Are parents setting a good example by following doctors’ orders for their kids? Not so much, according to new research.
Two-thirds of parents say they don’t always follow advice from their child’s health care provider, according to new findings from the University of Michigan C.S. Mott Children’s Hospital National Poll on Children’s Health. Just 31 percent of parents said they follow advice from their child’s health care provider all of the time, and 13 percent said they follow the provider’s advice only occasionally. More than half (56 percent) said they follow provider’s advice “most of the time.”
The topics on which they are most likely to follow advice are nutrition, going to the dentist, and using car seats/booster seats. They are least likely to follow advice on discipline (40 percent), putting the child to sleep (18 percent) and watching TV (13 percent).
“Parents need to ask for clarification if they are unsure about what the provider is saying, or why it’s important,” says Matthew Davis, director of the poll. “Providers should work on using clear language, asking parents about their concerns, and giving practical examples of what works with children of different ages.”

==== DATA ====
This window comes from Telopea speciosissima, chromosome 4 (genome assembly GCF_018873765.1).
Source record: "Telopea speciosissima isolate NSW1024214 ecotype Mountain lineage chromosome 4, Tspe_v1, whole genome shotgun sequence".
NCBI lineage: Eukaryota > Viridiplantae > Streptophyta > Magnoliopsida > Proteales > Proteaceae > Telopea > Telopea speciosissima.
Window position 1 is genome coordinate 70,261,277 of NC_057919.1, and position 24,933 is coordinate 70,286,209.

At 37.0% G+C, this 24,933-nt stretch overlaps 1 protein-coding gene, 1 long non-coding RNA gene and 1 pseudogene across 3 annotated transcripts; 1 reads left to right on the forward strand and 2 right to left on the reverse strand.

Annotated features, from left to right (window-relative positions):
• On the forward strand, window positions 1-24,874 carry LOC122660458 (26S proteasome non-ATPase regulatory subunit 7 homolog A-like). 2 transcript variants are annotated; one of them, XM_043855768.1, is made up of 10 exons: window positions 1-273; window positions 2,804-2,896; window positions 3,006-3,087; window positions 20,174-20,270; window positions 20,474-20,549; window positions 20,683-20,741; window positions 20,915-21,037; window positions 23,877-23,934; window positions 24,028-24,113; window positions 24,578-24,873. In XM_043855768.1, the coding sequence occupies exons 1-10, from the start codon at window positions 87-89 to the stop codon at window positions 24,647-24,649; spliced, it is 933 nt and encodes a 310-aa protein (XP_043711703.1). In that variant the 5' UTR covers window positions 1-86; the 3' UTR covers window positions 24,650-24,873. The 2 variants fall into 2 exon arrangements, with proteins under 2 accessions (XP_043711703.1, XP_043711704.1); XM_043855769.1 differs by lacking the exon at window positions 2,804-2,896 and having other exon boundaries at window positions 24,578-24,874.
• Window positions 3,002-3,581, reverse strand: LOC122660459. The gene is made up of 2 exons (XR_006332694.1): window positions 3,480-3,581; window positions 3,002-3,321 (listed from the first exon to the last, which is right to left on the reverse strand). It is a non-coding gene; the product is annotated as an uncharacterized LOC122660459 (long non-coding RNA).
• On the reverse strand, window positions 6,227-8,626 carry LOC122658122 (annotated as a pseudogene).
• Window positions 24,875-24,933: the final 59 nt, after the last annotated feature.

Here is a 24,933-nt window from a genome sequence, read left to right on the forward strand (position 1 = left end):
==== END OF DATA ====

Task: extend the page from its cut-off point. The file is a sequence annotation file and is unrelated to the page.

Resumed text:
Following advice was also linked with income—parents from lower-income households (less than $60,000 annually) were more than twice as likely to say they follow provider advice occasionally (17 percent), compared to parents from higher-income households (8 percent).
That’s an especially concerning finding, says researcher Sarah Clark, because children in lower income or non-white families are known to have higher rates of health problems such as obesity, SIDS and tooth decay.
Overall, not following advice can put kids at risk for long-lasting health concerns, Clark warns.
For example, childhood obesity has been linked to parents allowing the over-consumption of sugar-sweetened beverages and excessive TV watching. Sudden Infant Death Syndrome is associated with putting infants to sleep in the prone position.